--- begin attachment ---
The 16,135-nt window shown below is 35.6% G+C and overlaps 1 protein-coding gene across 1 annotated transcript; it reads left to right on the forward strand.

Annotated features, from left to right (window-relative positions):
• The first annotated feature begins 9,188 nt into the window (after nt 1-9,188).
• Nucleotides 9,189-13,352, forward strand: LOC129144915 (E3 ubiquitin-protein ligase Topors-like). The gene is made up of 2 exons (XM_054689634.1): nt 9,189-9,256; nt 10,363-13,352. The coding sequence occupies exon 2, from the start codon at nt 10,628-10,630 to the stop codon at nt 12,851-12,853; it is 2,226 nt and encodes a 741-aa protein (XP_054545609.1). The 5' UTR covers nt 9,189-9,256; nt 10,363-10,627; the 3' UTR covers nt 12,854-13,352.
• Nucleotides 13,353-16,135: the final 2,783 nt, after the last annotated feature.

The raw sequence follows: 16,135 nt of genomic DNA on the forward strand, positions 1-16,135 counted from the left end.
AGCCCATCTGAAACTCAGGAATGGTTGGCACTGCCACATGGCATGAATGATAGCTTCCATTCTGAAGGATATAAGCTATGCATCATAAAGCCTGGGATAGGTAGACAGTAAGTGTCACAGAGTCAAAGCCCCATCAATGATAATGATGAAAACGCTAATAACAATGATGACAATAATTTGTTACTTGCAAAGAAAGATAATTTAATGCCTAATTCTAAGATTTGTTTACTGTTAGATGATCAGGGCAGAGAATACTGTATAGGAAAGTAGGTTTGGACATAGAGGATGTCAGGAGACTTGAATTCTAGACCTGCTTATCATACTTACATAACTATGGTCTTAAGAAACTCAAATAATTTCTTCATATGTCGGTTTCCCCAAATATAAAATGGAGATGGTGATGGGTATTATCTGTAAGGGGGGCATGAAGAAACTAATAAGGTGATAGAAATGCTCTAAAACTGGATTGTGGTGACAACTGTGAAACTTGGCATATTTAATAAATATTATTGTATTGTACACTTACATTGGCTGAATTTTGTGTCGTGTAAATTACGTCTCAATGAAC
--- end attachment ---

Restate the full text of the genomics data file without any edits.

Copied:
The 16,135-nt window shown below is 35.6% G+C and overlaps 1 protein-coding gene across 1 annotated transcript; it reads left to right on the forward strand.

Annotated features, from left to right (window-relative positions):
• The first annotated feature begins 9,188 nt into the window (after nt 1-9,188).
• Nucleotides 9,189-13,352, forward strand: LOC129144915 (E3 ubiquitin-protein ligase Topors-like). The gene is made up of 2 exons (XM_054689634.1): nt 9,189-9,256; nt 10,363-13,352. The coding sequence occupies exon 2, from the start codon at nt 10,628-10,630 to the stop codon at nt 12,851-12,853; it is 2,226 nt and encodes a 741-aa protein (XP_054545609.1). The 5' UTR covers nt 9,189-9,256; nt 10,363-10,627; the 3' UTR covers nt 12,854-13,352.
• Nucleotides 13,353-16,135: the final 2,783 nt, after the last annotated feature.

The raw sequence follows: 16,135 nt of genomic DNA on the forward strand, positions 1-16,135 counted from the left end.
AGCCCATCTGAAACTCAGGAATGGTTGGCACTGCCACATGGCATGAATGATAGCTTCCATTCTGAAGGATATAAGCTATGCATCATAAAGCCTGGGATAGGTAGACAGTAAGTGTCACAGAGTCAAAGCCCCATCAATGATAATGATGAAAACGCTAATAACAATGATGACAATAATTTGTTACTTGCAAAGAAAGATAATTTAATGCCTAATTCTAAGATTTGTTTACTGTTAGATGATCAGGGCAGAGAATACTGTATAGGAAAGTAGGTTTGGACATAGAGGATGTCAGGAGACTTGAATTCTAGACCTGCTTATCATACTTACATAACTATGGTCTTAAGAAACTCAAATAATTTCTTCATATGTCGGTTTCCCCAAATATAAAATGGAGATGGTGATGGGTATTATCTGTAAGGGGGGCATGAAGAAACTAATAAGGTGATAGAAATGCTCTAAAACTGGATTGTGGTGACAACTGTGAAACTTGGCATATTTAATAAATATTATTGTATTGTACACTTACATTGGCTGAATTTTGTGTCGTGTAAATTACGTCTCAATGAAC